In the end, we made it and it could not be more fitting that the night before, our professor shared with us this quote:
“It always seems impossible until it’s done.” – Nelson Mandela
Yes, I was listening quite attentively to his long-ass life story (even with my eyes closed) and thoroughly enjoyed it despite it being rather untimely because it was pretty darn inspiring. There were several good quotes shared but this quote moved me the most.
Needless to say, the expedition and night spent at the forested, no-toilet area was the highlight of the whole camp because those activities are the ones that truly tested our determination and assessed our group’s ability to work together. After all, I think we would all agree that we learn more from our tough times than good times. The talking/ bonding session my group had that night was also a highlight for me because as someone who has trouble opening up to new people, I genuinely felt comfort and joy in their presence.
Another highlight for me was the bonding session we had with our second instructor (our first instructor left early on day 3 because his engagement was on that day). Our group wrote comforting messages for each other, shared our favourite moment during the camp and our takeaway, and wrote a letter to ourselves. The latter 2 had to be returned to him, and will make their way back to us one day via mail, when we least expect it. Like a time capsule. Interesting, huh?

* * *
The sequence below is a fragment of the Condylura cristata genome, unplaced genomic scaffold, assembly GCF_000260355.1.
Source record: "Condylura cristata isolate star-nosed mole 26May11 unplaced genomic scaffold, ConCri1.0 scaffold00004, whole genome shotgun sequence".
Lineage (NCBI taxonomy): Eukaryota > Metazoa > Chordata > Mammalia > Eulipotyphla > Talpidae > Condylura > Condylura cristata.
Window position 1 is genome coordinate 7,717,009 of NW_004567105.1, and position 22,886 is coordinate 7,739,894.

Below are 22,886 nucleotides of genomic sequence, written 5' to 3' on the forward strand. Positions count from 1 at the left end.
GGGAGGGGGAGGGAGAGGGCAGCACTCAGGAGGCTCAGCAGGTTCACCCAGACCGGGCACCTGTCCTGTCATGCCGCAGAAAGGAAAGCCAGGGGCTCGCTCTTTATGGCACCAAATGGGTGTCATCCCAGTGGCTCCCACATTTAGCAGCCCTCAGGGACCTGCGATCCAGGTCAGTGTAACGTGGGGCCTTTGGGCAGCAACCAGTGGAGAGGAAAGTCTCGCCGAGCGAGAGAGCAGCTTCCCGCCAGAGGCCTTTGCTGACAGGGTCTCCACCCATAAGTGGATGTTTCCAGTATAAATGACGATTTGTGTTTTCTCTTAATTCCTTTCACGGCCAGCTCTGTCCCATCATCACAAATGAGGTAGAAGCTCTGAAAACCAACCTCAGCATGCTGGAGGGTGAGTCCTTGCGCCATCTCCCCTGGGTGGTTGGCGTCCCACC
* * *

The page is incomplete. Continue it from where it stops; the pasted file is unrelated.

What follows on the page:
Alas, though I enjoyed the camp for the most part, I disliked the fact that we had to pee in the nature without proper toilet facilities. I can be outdoorsy and adventurous if I have to, but the whole peeing in the forest thing is not my thing at all, sorry. 😦 I also wish we were given the opportunity to spend more time with our OBS instructors and student buddy because we were barely able to do that properly. And the last event (superhero/mascot thing) was pretty lame and rushed. But okay, whatever, I guess.
I never thought I’d say this and I don’t care if it’s cliché because I really will miss the time I spent with my group members during the camp and nothing would be more apt than ending off this post by sharing a few good photos of my new friends.
Lastly, here is a beautiful view of the morning we set off for our campsite on day 3. Taken by our resident photographer, Jun Wei 😛
Ps I’m sorry friends I got mad on day 3!! I am extremely expressive. It shows when I’m happy, excited, sad, scared, nervous so when I’m angry, it will most definitely show too… I musn’t use it as an excuse, though, I know.